government crisis. They expect to maintain the alliance with ANO and KDH at
least until the 2006 elections.
Yet the four parties were on shaky ground even before the Fronc dispute
Ideologically mismatched, many of their policy goals are at odds with one
another. In one recent poll, coalition leader Dzurinda was ranked the sixth most
trusted politician in the country. Far ahead of him were opposition leaders
Robert Fico, of SMER, and Vladimir Meciar, head of HZDS.
Visit to Far East pays off; Japan to follow the Slovak fiscal model!
The conflict also reached new heights, as Dzurinda was on a trade and
diplomacy tour of Japan and South Korea - two countries whose firms have
invested heavily in what they hope is a politically stable country.
Slovakia is opening up to foreign direct investment (FDI) in a big way, the
motor industry to the fore. Its emerging economy has attracted more than US$11bn
in foreign investments in the past decade. The Slovak finance ministry estimates
foreign investment this year could reach nearly US$3bn or more than 6% of the
country's gross domestic product (GDP).
Dzurinda returned home from his May 22nd-28th trip to South Korea and Japan
carrying some valuable souvenirs - an investment protection agreement with South
Korea, good contacts for Slovak companies, and the keys to a brand new car!
Dzurinda's trip to the Far East was to promote Slovakia as a business investment
environment, which has already attracted large investments from Japanese and
South Korean companies, most notably from South Korea's KIA Motors.
Dozens of major Japanese and Korean firms have opened or plan to open factories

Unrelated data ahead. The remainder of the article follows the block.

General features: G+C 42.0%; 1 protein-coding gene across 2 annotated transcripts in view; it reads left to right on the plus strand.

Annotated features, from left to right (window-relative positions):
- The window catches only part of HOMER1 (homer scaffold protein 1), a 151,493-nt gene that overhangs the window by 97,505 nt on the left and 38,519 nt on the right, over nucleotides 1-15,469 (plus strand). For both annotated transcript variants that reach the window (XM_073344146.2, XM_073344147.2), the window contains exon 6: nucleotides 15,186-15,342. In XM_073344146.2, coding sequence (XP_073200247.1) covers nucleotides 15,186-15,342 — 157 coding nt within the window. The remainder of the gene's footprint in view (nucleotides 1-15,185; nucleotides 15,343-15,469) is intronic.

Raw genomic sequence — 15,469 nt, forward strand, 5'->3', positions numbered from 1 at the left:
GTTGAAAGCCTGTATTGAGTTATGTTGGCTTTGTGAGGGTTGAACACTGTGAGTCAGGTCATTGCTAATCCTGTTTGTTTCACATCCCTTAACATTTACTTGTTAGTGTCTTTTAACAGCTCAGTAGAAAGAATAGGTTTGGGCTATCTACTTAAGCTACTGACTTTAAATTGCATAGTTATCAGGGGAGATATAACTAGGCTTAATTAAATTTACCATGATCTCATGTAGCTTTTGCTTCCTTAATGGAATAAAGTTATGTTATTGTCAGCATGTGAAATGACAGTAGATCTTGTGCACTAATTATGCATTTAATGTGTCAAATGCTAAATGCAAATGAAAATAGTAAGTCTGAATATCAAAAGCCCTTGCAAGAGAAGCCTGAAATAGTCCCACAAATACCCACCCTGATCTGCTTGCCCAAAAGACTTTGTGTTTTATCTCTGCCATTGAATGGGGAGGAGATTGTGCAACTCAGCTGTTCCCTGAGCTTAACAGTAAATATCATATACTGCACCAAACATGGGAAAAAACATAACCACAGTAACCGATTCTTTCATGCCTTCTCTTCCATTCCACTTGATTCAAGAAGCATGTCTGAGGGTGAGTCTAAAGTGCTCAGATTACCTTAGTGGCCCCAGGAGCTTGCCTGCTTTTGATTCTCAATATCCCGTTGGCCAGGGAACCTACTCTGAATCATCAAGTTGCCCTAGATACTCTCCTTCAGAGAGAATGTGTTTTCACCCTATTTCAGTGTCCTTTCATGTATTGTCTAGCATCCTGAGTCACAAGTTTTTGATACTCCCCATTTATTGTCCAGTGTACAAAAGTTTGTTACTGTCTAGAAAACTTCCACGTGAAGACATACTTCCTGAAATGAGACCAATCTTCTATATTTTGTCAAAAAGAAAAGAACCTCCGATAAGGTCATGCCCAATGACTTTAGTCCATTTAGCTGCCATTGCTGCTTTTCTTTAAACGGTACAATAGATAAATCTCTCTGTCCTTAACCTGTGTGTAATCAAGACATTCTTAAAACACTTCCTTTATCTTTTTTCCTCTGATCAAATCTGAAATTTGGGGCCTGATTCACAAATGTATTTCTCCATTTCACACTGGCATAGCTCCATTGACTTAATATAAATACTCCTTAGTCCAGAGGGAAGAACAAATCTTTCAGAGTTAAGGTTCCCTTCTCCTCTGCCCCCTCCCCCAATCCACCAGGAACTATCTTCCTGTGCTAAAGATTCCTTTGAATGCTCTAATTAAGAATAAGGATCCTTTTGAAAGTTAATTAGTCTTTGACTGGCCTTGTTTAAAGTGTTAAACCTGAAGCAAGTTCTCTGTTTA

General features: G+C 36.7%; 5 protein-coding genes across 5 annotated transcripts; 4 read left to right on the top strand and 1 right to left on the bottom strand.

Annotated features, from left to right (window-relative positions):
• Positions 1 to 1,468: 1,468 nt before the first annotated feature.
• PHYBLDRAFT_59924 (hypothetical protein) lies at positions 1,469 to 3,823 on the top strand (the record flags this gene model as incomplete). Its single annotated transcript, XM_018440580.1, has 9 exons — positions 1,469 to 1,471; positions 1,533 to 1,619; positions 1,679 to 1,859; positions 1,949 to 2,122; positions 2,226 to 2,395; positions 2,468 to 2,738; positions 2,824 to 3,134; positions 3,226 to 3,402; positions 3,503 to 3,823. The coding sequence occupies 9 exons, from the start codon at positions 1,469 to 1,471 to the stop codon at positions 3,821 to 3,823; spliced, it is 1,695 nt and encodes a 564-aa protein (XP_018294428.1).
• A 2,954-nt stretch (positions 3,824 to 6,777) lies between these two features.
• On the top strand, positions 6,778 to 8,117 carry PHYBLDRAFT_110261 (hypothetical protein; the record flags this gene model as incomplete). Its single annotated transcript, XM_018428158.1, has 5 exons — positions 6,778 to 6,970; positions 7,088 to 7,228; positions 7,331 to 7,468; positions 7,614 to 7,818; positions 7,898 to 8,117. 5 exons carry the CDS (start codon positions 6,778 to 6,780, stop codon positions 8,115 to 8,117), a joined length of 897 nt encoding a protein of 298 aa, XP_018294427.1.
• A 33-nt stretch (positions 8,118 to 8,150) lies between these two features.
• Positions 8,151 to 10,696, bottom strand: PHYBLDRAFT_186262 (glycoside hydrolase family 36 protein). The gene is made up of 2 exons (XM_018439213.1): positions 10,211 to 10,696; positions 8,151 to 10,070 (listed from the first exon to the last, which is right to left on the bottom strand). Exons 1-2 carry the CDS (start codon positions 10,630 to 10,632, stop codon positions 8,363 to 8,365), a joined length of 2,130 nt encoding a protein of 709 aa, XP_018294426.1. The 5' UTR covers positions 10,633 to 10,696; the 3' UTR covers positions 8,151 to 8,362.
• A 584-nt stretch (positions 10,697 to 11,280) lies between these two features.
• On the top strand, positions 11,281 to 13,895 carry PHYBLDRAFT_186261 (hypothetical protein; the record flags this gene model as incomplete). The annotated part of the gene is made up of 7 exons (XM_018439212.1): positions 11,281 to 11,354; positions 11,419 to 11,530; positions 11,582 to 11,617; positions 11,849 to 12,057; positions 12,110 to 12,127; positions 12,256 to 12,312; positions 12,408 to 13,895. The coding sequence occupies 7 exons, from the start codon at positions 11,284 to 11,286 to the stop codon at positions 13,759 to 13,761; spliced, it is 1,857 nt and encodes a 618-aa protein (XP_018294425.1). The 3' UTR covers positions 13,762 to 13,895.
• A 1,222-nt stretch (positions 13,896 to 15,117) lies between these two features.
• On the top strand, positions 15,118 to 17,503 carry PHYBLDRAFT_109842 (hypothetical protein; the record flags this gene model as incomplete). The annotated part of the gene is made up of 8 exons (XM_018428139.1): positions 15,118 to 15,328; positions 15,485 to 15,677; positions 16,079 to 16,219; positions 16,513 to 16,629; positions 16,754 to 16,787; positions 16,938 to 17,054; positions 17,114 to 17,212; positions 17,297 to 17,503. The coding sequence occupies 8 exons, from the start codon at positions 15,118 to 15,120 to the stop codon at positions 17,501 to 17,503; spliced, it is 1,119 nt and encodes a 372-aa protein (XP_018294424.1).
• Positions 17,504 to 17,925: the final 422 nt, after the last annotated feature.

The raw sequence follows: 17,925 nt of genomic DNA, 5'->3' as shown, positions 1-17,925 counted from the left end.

in Slovakia. Germany, however, remains the country's largest foreign investor.
Since a Sony Corp television factory opened in 1996, other Japanese electronics
companies have expanded in Slovakia including Masushita, Sumitomo and Minebea.
On May 22nd, the PM flew to Japan, where he met with his Japanese counterpart,
Junichiro Koizumi, as well as Emperor Akihito and his family. While the royal
family was interested in global issues, PM Koizumi inquired about the 19-percent
flat tax, wondering what effect it has had on Slovakia's state budget. Japan
currently imposes a corporate tax rate of around 50 percent. However, it is
planning to revise its tax system along the lines that Slovakia has adopted.
Dzurinda announced that Slovakia is bidding for a large Japanese investment
earmarked for Central Europe and that Slovakia had already beaten off
competition from Poland, the Czech Republic and Romania. However, the PM did not
name the company, which is currently evaluating Slovakia as an investment site.
The company is expected to decide on the location by mid July.
But Slovakia needs to follow the Japanese hi-tech model
"We want more added value investments and we want to penetrate the
hi-tech sector," Dzurinda said, adding that Japan is one of the strongest
economies in the world. However, Japanese businesspeople are not very